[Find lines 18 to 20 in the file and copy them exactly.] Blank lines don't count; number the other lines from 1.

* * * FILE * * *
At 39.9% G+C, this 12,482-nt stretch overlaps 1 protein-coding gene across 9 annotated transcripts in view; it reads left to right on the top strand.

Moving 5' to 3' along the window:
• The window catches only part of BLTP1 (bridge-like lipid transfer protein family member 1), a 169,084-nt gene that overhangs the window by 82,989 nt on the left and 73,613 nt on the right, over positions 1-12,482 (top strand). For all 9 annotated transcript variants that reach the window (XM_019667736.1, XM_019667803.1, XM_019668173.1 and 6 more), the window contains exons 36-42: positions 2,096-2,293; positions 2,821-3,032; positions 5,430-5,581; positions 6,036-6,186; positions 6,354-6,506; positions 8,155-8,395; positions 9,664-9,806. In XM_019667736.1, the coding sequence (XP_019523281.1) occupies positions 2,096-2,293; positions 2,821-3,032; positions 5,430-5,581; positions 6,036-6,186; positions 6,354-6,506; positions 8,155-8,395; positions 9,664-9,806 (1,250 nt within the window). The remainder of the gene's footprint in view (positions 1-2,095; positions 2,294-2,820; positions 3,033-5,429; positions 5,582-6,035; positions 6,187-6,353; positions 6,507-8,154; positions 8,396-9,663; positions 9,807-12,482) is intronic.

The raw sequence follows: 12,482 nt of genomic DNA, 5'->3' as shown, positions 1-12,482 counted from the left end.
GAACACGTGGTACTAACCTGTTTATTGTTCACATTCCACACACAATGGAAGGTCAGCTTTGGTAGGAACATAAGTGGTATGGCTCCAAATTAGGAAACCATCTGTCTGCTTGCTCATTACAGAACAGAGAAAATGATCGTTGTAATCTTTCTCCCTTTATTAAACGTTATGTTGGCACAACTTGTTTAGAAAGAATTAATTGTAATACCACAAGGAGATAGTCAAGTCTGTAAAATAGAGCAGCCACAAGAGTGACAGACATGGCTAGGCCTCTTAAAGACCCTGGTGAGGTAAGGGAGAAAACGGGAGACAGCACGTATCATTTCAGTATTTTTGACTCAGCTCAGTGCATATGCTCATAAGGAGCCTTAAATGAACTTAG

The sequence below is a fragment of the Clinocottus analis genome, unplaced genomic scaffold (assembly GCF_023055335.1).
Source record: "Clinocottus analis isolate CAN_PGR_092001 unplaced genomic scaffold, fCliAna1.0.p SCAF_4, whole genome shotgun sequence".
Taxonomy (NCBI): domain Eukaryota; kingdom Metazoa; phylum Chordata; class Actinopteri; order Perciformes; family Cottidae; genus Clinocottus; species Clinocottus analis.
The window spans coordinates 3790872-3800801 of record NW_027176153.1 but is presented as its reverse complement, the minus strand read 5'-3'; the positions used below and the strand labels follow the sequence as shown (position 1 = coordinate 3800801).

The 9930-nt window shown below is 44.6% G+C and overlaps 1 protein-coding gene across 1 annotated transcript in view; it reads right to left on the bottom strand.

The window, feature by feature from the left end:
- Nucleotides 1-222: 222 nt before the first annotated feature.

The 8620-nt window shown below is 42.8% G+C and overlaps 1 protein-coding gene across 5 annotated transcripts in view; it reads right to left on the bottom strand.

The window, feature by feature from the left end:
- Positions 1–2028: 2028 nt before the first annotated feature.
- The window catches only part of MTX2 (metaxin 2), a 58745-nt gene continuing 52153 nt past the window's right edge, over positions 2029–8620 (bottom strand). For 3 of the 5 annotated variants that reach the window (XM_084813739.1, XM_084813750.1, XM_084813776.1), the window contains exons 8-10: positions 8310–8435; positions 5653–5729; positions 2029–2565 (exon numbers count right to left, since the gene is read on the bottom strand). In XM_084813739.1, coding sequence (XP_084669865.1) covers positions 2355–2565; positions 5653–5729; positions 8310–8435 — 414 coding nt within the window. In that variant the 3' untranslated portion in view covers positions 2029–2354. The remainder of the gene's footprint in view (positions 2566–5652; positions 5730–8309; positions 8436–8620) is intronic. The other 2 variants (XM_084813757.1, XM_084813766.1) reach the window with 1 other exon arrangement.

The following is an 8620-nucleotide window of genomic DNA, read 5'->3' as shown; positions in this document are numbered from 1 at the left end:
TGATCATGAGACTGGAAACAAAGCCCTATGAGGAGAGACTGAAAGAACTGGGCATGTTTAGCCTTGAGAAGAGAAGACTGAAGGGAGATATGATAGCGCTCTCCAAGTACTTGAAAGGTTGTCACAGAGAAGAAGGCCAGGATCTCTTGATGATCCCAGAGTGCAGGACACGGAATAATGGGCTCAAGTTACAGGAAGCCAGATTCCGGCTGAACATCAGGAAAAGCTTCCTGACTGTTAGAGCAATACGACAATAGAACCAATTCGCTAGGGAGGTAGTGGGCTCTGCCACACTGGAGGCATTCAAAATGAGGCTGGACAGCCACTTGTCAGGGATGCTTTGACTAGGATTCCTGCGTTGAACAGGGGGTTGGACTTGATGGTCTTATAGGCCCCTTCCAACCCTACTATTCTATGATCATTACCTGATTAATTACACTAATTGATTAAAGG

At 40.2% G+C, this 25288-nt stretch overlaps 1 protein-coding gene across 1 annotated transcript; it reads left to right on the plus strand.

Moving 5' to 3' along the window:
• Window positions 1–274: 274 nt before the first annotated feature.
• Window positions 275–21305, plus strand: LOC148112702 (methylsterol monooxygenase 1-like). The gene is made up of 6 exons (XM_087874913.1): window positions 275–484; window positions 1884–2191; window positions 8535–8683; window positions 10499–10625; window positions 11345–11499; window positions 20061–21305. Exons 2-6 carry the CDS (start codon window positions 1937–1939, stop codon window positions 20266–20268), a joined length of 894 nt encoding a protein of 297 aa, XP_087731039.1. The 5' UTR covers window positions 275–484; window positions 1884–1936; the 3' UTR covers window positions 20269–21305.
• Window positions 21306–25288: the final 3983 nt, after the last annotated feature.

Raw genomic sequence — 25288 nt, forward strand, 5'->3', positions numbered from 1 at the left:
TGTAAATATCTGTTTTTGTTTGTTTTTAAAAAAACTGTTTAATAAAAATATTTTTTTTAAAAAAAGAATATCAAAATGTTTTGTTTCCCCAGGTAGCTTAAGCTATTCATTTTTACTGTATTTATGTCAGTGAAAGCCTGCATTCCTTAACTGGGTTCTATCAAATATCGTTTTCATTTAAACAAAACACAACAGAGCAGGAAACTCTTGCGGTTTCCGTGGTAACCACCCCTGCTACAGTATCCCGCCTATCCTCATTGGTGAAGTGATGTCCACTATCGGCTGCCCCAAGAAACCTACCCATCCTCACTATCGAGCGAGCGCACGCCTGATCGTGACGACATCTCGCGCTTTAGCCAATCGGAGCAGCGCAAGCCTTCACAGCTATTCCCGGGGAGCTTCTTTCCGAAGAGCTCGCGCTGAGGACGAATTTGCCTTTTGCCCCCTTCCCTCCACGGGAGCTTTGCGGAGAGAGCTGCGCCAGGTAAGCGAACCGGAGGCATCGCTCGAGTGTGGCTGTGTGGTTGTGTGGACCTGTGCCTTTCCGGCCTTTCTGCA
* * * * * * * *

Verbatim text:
TGATCATGAGACTGGAAACAAAGCCCTATGAGGAGAGACTGAAAGAACTGGGCATGTTTAGCCTTGAGAAGAGAAGACTGAAGGGAGATATGATAGCGCTCTCCAAGTACTTGAAAGGTTGTCACAGAGAAGAAGGCCAGGATCTCTTGATGATCCCAGAGTGCAGGACACGGAATAATGGGCTCAAGTTACAGGAAGCCAGATTCCGGCTGAACATCAGGAAAAGCTTCCTGACTGTTAGAGCAATACGACAATAGAACCAATTCGCTAGGGAGGTAGTGGGCTCTGCCACACTGGAGGCATTCAAAATGAGGCTGGACAGCCACTTGTCAGGGATGCTTTGACTAGGATTCCTGCGTTGAACAGGGGGTTGGACTTGATGGTCTTATAGGCCCCTTCCAACCCTACTATTCTATGATCATTACCTGATTAATTACACTAATTGATTAAAGG

At 40.2% G+C, this 25288-nt stretch overlaps 1 protein-coding gene across 1 annotated transcript; it reads left to right on the plus strand.

Moving 5' to 3' along the window: